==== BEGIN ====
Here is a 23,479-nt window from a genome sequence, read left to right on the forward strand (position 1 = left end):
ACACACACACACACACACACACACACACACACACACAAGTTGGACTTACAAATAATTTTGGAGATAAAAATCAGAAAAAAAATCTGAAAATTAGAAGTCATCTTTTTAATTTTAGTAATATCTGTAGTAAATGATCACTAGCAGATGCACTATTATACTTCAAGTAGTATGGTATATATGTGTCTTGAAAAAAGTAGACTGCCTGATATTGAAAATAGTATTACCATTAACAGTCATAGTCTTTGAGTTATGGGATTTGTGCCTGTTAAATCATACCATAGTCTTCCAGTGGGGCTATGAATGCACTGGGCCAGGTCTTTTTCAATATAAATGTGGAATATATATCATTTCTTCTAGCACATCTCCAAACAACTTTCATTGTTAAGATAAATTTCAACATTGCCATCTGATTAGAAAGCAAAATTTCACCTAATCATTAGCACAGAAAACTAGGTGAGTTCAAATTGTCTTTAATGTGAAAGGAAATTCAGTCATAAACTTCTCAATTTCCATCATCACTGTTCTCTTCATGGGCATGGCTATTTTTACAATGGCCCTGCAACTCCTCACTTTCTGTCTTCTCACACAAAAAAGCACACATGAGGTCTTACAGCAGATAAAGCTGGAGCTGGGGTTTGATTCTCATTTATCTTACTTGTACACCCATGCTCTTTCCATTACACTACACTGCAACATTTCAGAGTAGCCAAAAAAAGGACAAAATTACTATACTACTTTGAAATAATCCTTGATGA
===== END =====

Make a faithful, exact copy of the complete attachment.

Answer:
Here is a 23,479-nt window from a genome sequence, read left to right on the forward strand (position 1 = left end):
ACACACACACACACACACACACACACACACACACACAAGTTGGACTTACAAATAATTTTGGAGATAAAAATCAGAAAAAAAATCTGAAAATTAGAAGTCATCTTTTTAATTTTAGTAATATCTGTAGTAAATGATCACTAGCAGATGCACTATTATACTTCAAGTAGTATGGTATATATGTGTCTTGAAAAAAGTAGACTGCCTGATATTGAAAATAGTATTACCATTAACAGTCATAGTCTTTGAGTTATGGGATTTGTGCCTGTTAAATCATACCATAGTCTTCCAGTGGGGCTATGAATGCACTGGGCCAGGTCTTTTTCAATATAAATGTGGAATATATATCATTTCTTCTAGCACATCTCCAAACAACTTTCATTGTTAAGATAAATTTCAACATTGCCATCTGATTAGAAAGCAAAATTTCACCTAATCATTAGCACAGAAAACTAGGTGAGTTCAAATTGTCTTTAATGTGAAAGGAAATTCAGTCATAAACTTCTCAATTTCCATCATCACTGTTCTCTTCATGGGCATGGCTATTTTTACAATGGCCCTGCAACTCCTCACTTTCTGTCTTCTCACACAAAAAAGCACACATGAGGTCTTACAGCAGATAAAGCTGGAGCTGGGGTTTGATTCTCATTTATCTTACTTGTACACCCATGCTCTTTCCATTACACTACACTGCAACATTTCAGAGTAGCCAAAAAAAGGACAAAATTACTATACTACTTTGAAATAATCCTTGATGA